PQ: Raili and Gillian had never been a part of a collaborative project like this before.
AS: Interesting. So the band’s sound grew very much as an internal kind of thing, born out of playing together, with very little external influences?
PQ: Well we all brought our own influences to the table.
GQ: Like Prince.
PQ: The only Scottish fan of Prince.
AS: So how did you go about recording Gospel Store Front?
PQ: Two of the songs were done here and we tweaked them. We went into J Robbins’ Magpie Cage.
CS: J is amazing and he was an integral part in us working in the studio.
PQ: He sang on some songs and played tambourine…on the latest record as well. He’s really a collaborator more than a producer.
AS: If you are saying that you build your songs in practice…when you go into the studio, how does that work?
PQ: Hopefully by that time we know them.
RH: We play a song, jam it out or whatever. Then we come back to it and flesh it out.
GQ: There is one song on the new album, “Independent Dance Party,” that we just made up in the recording studio.
CS: A lot of songs are based on each other’s parts. A lot of things are reactionary. I often follow Peter’s vocal phrasing. If it happens to change live, then it changes live.
AS: How do the vocals come into the picture?
AW: Peter’s amazing. The same way we can just play a jam, he can do that with vocals. And that becomes his vocal parts. It’s strange. The words too. It’s pretty amazing to me because I can’t just spew out vocal lines like that.
AS: I don’t think most people can.
PQ: I wouldn’t be able to do it on cue…like, I’m not a freestyle guy or anything. I won’t be at battles anytime soon. But if something inspires me, I’ll try to put something on it. And hopefully try to put that on tape or remember it…so that I can return to it.
AS: Can you give us any more insight into this miraculous conjuring of vocals?
SB: He throws down a smoke capsule.
AS: So in other words, he’s the vocal Batman?
GQ: Exactly he wears a big V on his chest.
AS: When you’re listening to a song being built, being played…how do you arrive at or assign a meaning to it?
PQ: It comes with what’s implied by the tone of the music. I see music like a cinematographer. It translates to vocals for me, like it does for them to visuals. If they’re playing something, I’ll sometimes go to the next room and come back in and it has a very specific implication to me. I think that’s why a lot of our songs go in different kinds of tones. Some are very celebratory and some are kind of sombre.
RH: I think that’s part of the whole process of how we do it. Everyone listens to it and thinks what’s missing from this and what do I hear that I’m supposed to add to it. You’re listening to the harmonics or whatever, that are lacking and you want to add to, and you supply that. We all listen…it’s a good thing.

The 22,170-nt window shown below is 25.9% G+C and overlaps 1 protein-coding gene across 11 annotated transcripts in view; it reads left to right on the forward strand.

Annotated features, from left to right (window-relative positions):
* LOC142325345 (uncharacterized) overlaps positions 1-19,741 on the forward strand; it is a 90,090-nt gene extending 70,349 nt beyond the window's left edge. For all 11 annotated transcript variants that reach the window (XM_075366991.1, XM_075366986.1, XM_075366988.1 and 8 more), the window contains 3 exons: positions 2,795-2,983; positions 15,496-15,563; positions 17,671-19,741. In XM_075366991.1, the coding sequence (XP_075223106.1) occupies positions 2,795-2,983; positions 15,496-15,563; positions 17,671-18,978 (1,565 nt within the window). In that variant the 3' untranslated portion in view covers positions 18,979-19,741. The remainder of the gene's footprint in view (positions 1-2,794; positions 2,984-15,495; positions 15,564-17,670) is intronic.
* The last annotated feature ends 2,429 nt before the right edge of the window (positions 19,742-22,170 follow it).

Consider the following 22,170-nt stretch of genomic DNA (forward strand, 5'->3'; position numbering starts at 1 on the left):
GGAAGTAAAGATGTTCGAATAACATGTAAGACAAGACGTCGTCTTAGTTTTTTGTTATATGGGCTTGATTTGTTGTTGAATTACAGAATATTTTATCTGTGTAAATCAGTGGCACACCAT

PQ: I didn’t hear that…
CS: After we develop a song, they get very regimented and don’t change hardly at all once we figure out how we want to do something.
PQ: We play them in an organic way and the structure of them is organic. But what’s happening in them, everyone’s part, is kind of locked in. It was a determined process for everyone to play as restrained as possible when we first started.
AS: In that respect, the minimalism is…
PQ: …very conscious.
AS: What drove you there?
GQ: That would be Peter.
RH: Basically it’s Lo Moda.
PQ: Yeah, it’s like Thelonious Monk. All of his playing implies the melody without actually playing the melody. He’s not going crazy, he’s playing in between the parts. That, for instance, is something that I’m interested in. Or dub music. I love dub, good dub of course. That kind of air, music that can hold together while maintaining the space, is a really important intention to keep.
I mean, what interested you (Antony) when you wanted to join the band? One of the main reasons Antony is in the band is because he wanted to join, not because we were seeking out people. We were sort of playing together without a bass player.
AW: Well you guys had given me the CD when you played at Talking Head while I was doing sound. It took me a week or two to listen to it…but when I did I couldn’t stop. I related to it because it reminded me of aesthetics that were similar to what I am interested in. Plus I’ve known you guys for so long that it felt like a good fit.
AS: Has the sound evolved at all on the latest release, Replica Watches?
PQ: This latest record is spanning a year and a half of material, actual recording. I think this album has a lot of melody that the other doesn’t have. A lot of actual songcraft. There are some dead on songs on this record.
AS: How does all this translate into the live shows? How do you approach them?
PQ: I think at this point, we all like to play with soundsystems. We talked about that; we’re not the type of band that can transcend a warehouse space, into an energy performance. It becomes something very different from what we want to achieve.